Anyone selling residential property in the US is legally obliged to provide the buyer with certain information regarding the state of the property they’re selling. Exactly what the seller needs to disclose varies from state to state, so Countywide Title Company in Plainview would like to give you a breakdown of how disclosure law operates in Texas.

What information needs to be disclosed?

In Texas, sellers are required to disclose any known defects with the property for sale, including issues relating to the structure (including roof and foundation), walls, windows, lighting fixtures, plumbing, and wiring. Sellers are also obliged to disclose any past issues with termites, flooding, improper drainage, fires, and so forth, and any history of zoning violations or legal disputes over the property. There are also a number of disclosures required by federal law, namely the presence of lead paint or radon gas on the property. In Texas, sellers are also required to provide a breakdown of the state of any appliances and utilities included in the sale, including white goods, cable, central air conditioning, ovens, grills, smoke detectors and so on. Sellers must also let buyers know if ownership of the property brings with it membership of a Homeowners’ Association and any associated fees, or if any area of the property is a ‘common area’ co-owned with others.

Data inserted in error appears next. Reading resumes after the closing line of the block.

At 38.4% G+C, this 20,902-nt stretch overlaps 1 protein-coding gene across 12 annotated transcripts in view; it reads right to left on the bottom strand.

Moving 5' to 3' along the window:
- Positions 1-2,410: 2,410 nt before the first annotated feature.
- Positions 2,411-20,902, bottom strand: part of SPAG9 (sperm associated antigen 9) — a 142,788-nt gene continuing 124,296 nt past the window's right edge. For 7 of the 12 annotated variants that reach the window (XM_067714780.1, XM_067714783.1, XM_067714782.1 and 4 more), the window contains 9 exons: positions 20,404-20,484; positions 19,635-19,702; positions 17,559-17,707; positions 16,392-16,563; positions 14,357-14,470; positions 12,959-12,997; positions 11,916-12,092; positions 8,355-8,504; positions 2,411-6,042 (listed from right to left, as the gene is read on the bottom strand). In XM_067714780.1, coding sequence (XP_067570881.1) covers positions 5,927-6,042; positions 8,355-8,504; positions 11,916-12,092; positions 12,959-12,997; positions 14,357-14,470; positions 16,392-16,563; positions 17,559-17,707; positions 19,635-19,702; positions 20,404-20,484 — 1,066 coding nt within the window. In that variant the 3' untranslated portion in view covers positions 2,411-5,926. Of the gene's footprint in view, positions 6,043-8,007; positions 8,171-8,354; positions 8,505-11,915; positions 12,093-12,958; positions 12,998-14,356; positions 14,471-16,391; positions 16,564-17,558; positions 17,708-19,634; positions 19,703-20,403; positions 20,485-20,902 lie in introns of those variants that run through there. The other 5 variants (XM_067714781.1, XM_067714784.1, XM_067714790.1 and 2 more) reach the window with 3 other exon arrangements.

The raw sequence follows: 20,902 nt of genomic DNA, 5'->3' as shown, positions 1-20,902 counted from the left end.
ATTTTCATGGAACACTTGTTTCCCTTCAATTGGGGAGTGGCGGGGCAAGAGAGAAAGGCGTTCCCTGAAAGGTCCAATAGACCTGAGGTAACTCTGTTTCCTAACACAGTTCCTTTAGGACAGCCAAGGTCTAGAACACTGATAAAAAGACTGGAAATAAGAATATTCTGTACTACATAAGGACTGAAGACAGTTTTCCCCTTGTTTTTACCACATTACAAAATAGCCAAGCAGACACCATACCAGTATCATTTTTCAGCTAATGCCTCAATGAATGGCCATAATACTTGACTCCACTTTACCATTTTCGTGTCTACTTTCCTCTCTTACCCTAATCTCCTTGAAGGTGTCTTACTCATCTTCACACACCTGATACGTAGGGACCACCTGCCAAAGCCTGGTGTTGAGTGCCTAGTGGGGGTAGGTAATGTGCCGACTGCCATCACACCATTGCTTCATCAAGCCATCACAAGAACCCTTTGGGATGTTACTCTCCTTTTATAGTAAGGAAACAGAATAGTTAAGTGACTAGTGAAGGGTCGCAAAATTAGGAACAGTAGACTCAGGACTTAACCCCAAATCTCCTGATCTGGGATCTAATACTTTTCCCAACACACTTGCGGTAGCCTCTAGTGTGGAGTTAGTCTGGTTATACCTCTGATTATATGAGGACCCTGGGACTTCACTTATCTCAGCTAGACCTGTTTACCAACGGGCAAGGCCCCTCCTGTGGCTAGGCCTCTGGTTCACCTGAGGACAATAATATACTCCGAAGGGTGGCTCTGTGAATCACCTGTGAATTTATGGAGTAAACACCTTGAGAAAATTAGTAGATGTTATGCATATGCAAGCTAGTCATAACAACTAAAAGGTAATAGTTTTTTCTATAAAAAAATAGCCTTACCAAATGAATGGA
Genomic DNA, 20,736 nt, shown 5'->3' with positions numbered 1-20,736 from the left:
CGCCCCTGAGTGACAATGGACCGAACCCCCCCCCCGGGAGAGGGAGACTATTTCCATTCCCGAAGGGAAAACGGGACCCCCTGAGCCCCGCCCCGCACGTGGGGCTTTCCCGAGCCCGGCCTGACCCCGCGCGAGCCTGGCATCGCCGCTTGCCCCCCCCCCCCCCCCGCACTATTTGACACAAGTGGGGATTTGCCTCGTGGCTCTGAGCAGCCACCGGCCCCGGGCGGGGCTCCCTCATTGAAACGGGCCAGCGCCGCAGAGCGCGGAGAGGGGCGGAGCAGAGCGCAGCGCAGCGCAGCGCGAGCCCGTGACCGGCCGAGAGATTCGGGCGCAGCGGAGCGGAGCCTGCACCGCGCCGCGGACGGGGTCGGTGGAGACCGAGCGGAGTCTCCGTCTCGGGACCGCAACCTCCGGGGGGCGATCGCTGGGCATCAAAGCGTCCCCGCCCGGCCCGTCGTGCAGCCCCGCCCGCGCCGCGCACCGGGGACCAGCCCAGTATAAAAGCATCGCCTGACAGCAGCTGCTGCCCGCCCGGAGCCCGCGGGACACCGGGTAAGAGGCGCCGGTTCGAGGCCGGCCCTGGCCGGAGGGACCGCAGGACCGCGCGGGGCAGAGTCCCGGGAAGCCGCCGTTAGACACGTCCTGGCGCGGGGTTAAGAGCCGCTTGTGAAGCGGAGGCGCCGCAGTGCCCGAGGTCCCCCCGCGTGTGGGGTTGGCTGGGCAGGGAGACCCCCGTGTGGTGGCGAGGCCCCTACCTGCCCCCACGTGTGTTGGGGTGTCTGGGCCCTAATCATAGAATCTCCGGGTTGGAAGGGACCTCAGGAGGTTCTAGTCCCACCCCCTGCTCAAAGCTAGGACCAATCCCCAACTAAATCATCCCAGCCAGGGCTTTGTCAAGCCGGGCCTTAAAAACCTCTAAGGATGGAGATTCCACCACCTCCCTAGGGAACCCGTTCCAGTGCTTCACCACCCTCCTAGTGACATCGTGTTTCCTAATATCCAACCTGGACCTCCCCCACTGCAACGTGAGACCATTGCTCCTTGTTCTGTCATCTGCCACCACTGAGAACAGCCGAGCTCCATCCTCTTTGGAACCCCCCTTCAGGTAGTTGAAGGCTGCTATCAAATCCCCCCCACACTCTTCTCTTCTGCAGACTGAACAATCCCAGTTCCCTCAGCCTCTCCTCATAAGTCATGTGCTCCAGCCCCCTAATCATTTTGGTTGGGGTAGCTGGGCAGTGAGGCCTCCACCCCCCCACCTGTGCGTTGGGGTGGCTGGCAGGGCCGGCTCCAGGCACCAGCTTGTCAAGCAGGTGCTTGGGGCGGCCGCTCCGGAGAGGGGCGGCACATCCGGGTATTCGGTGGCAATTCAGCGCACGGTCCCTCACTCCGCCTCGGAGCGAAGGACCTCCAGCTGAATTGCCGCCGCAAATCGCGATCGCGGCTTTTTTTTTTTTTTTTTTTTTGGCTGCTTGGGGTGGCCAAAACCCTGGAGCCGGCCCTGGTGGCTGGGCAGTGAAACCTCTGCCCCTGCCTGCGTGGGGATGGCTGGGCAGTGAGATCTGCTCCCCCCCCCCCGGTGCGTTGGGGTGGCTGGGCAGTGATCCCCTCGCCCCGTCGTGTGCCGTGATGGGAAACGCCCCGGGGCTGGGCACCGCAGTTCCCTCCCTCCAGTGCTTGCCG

The language of disclosure law is fairly loose, but in effect sellers must tell buyers about any issue with the house of which they are aware.

What if the seller doesn’t disclose a defect?

If the seller does not provide the buyer with an adequately filed disclosure form, the buyer retains the right to walk away from the sale. If, after the sale, the buyer notices a defect that went undisclosed, they have the option of filing a dispute against the seller. If it is found that the seller was aware of the defect, they may be held accountable for costs of repair and any legal fees. If the defect caused physical harm, the seller may also face charges of negligence, and if it is believed that the seller deliberately avoided disclosing some information then they may face other serious charges such as fraudulence.

It is a good idea for sellers to hire a home inspector to undertake a thorough investigation of their home and to disclose any defect very thoroughly, as this means avoiding any possible legal disputes in future. It’s better to be safe than sorry!

If you’re planning on buying a new home, making sure the property is in good condition is only one way to protect your investment. You’ll also want to protect yourself from possible issues with the deed, so to secure title insurance in Plainview, contact Countywide Title Company at (806) 293-8363.


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